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Dynamic knee stability for board sports

Ride longer and stronger!

Why is it important?

The knee is a complex joint relying heavily on the support of surrounding muscles to prevent injury and improve movement efficiency. Dynamic knee stability refers to the ability of the knee joint to remain stable when subjected to rapidly changing loads during activities such as jumping, landing and twisting. As these movements are so prominent in board sports like skateboarding, snowboarding, surfing and wakeboarding, it is vital that the knee has sufficient muscular support to prevent knee injuries such as ligament tears (anterior cruciate ligament, posterior cruciate ligament, medial cruciate ligament, and lateral cruciate ligament), knee dislocation, and meniscus tears. For a rider, if there is knee instability, it means there is a far greater chance of suffering one of the injuries mentioned above, which means a long time away from the sport you love.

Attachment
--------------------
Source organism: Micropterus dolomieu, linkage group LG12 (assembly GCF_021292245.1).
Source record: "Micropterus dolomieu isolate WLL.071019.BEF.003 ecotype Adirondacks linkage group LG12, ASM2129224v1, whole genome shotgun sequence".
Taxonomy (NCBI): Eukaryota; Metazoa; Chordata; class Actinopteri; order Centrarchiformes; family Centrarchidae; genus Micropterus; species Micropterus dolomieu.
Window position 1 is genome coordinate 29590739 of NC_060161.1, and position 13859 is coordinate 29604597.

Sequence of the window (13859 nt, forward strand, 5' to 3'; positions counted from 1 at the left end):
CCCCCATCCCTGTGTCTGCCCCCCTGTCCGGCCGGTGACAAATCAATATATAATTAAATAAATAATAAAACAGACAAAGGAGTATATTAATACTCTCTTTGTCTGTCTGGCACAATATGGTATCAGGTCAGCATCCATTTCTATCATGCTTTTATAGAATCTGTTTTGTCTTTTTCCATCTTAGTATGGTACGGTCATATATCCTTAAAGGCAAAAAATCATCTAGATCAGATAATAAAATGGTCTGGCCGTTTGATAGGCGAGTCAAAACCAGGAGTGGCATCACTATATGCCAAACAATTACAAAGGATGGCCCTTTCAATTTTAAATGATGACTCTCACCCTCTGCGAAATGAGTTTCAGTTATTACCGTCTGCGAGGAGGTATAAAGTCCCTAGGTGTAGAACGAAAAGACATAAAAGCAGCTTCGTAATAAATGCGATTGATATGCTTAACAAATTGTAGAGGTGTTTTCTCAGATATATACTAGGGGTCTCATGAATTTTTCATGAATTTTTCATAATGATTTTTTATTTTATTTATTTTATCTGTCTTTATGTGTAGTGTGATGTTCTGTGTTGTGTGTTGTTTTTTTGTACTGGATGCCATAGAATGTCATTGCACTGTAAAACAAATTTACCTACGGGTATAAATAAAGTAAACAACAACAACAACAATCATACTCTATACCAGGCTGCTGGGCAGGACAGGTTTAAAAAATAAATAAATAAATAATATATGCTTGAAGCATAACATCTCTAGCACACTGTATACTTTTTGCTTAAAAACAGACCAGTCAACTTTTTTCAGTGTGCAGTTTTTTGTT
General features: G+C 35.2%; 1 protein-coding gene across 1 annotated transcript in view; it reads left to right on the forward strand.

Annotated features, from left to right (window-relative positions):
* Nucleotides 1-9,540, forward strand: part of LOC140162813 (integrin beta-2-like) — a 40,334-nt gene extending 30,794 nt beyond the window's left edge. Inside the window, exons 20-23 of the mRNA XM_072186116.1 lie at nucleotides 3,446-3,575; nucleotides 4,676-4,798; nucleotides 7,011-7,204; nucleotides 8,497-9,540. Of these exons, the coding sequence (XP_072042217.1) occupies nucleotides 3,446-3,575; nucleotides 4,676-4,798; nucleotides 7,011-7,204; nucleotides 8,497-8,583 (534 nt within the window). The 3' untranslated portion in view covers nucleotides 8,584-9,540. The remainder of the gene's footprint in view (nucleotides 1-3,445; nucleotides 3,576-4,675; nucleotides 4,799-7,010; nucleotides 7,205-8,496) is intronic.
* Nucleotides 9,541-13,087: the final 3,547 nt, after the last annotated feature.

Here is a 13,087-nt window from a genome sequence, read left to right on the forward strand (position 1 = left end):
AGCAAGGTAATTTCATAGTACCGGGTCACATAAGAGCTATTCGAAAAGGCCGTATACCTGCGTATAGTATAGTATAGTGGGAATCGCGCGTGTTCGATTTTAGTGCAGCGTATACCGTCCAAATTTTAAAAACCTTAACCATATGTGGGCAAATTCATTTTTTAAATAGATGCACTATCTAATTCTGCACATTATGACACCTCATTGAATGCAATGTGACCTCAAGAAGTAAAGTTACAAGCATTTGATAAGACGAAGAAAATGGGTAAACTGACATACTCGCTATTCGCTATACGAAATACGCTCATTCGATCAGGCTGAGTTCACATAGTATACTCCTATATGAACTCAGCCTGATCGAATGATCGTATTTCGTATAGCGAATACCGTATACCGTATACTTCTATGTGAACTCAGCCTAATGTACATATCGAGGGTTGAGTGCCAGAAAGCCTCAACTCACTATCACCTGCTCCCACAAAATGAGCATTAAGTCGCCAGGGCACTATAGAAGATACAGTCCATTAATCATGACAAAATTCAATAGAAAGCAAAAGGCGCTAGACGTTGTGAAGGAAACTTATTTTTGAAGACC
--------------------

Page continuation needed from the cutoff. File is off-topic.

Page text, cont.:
SINGLE LEG BOSU SQUAT

  • Stand with your foot in the middle of the Bosu ball holding a Theraband/rope lightly for balance.
  • Whilst keeping a straight back and focusing on keeping your chest up, slowly bend the knee of the leg on the Bosu ball, ensuring that the knee is following the line of your middle toe (aim for a 90 degree bend).
  • With a focus on squeezing the glute, slowly return to an upright position.
  • Repeat steps 1-3 10 times on each leg, and perform a total of 3 sets on each leg with a short rest period in between

Important cues:

  • Ensure the pelvic floor is activated to assist with balance.
  • Keep the back straight and chest up.

Progression: Do not hold anything for balance and hold a weight plate to increase difficulty.

Regression: Either do it on both legs, or remove the Bosu ball for a stable surface.

 

BOX JUMPS WITH A TWIST

  • Begin with your feet shoulder width apart, jump onto a stable surface no higher than knee height initially, and land with your feet together.
  • From the stable height, jump up and twist 180 degrees back to the ground where you jumped from, and land on both feet with a soft bend in the knees.

Important cues:

  • Try to make each landing as soft as possible by ensuring you are maintaining a soft bend in the knees.
  • Keep the back as straight as possible throughout.
  • Use the arms to help generate momentum on the way up

Progression: Perform on one leg, and increase height.

Regression: Don’t land on a high surface, just jump over a line with the 180 degree rotation.